Study of dinoflagellate life cycle and its role in population dynamics
Scrippsiella narragansettensis sp. nov. from Greenwich Cove, Narragansett Bay, USA is described with light and scanning electron microscopy. A small orthoperidiniod dinoflagellate, it is lacrimiform and photosynthetic with a plate formula: Po, x, $\rm 4\prime, 3a, 7\prime\prime, 6c, 5s, 5\prime\prime\prime,\ 2\prime\prime\prime\prime.$ Its right sulcal plate bears a large triangular list covering the sulcal area. Its spherical cyst has long slender capitate spines, which are made partly of calcareous material. Three other Scrippsiella species are also examined.^ Scrippsiella narragansettensis, S. spinifera and S. trochoidea have been studied in culture at various temperature and nutrient levels. They each have their specific temperature range to grow optimally and produce cysts. Nitrogen deficiency is most efficient in inducing cyst formation in all three species, followed by phosphorus deficiency. Cysts of S. narragansettensis and S. trochoidea both have a short mandatory dormancy period of less than two weeks. Cysts of S. narragansettensis genninate better and more quickly at low temperatures than at high temperatures. Cysts of S. trochoidea germinate better and more quickly at high temperatures than at low temperatures. Temperature, light, and length of incubation might play a similar and complementary role in the cyst maturation of S. narragansettensis and S. trochoidea. Their species-specific responses to variations in water temperature and nutrient levels might explain their seasonality observed in Greenwich Cove.^ A two-year investigation with weekly samplings in Greenwich Cove shows that S. narragansettensis, S. cf. rotunda, S. spinifera, S. trochoidea, Polykrikos schwartzii, Protoperidinium leonis, Protoperidinum oblongum, and Preperidinium meunieri were the major cyst-forming dinoflagellates. Cysts were commonly produced in situ, sometimes in significant numbers, in late spring and summer. There was little difference in the spatial and temporal (1995 vs. 1996) pattern in cyst production. However, the magnitude of cyst production varied. Time-series analysis shows that in most cases, in situ cyst production was correlated with their respective motile population with a lag of one week. It is suggested that the seasonal variation in cyst production was primarily correlated with abundance of motile cells. Dinoflagellates in the water column were affected by other factors such as water temperature and nutrient concentration. ^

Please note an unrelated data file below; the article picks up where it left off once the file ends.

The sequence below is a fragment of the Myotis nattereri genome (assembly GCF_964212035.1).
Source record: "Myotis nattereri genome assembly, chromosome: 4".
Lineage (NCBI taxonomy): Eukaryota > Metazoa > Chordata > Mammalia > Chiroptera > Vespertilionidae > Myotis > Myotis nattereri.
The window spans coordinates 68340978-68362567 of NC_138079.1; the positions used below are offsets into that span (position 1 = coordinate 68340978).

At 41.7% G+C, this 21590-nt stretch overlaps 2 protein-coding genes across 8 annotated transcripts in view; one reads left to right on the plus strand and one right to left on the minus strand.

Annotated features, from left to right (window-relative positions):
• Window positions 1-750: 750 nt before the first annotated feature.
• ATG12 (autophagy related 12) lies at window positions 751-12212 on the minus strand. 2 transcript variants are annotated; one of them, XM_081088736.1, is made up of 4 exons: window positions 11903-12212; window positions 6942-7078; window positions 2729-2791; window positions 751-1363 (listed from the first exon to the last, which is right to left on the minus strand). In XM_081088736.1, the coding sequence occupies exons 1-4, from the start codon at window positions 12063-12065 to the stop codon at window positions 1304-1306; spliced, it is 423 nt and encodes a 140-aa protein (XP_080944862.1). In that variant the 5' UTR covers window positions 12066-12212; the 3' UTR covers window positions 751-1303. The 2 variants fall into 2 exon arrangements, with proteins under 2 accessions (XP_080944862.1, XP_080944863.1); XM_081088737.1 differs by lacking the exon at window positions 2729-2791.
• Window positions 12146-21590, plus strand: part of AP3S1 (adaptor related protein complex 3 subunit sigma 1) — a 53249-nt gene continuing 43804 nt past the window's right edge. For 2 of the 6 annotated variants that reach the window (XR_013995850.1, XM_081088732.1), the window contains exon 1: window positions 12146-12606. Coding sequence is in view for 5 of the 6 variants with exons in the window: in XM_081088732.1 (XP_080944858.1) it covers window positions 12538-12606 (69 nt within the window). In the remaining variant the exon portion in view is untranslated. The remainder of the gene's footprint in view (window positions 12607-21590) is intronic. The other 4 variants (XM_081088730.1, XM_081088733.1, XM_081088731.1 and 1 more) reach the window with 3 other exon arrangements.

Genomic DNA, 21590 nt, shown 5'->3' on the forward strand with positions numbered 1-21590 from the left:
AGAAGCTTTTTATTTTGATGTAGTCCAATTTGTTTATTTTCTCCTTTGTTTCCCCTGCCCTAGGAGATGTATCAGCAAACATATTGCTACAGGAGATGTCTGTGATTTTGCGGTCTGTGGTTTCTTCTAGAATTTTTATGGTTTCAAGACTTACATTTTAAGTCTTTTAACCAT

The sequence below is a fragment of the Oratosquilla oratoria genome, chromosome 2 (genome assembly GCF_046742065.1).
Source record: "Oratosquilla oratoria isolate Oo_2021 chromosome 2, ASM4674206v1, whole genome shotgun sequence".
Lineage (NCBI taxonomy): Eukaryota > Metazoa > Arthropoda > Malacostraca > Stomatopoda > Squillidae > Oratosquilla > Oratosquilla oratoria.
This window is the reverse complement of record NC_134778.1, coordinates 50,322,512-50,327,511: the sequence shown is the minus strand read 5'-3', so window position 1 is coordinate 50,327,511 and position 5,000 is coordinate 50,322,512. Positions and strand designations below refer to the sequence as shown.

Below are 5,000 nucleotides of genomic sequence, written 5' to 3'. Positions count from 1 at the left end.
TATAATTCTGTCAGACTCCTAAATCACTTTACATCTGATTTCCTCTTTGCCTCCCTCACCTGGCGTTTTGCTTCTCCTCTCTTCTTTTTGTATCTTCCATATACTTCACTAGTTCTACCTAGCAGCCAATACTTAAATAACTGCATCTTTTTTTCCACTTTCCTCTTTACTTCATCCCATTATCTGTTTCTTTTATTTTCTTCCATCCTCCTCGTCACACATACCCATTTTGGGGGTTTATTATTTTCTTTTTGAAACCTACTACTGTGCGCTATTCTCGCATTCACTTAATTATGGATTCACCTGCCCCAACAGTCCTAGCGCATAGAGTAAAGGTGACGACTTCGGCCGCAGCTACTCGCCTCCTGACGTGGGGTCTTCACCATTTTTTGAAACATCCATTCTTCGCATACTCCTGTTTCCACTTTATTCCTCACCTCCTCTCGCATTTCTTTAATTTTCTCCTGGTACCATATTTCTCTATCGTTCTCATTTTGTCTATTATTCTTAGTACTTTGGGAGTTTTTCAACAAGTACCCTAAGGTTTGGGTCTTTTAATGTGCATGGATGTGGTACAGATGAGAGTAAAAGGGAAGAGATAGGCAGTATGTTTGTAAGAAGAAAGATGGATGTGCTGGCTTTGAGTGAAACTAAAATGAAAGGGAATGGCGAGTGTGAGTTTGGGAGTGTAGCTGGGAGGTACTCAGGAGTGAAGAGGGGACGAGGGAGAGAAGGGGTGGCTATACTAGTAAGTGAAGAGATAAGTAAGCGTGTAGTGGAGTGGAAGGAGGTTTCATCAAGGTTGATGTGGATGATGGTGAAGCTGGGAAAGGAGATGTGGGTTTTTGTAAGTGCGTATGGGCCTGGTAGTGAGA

Biology, Ecology|Biology, Oceanography
"Study of dinoflagellate life cycle and its role in population dynamics"
Dissertations and Master's Theses (Campus Access).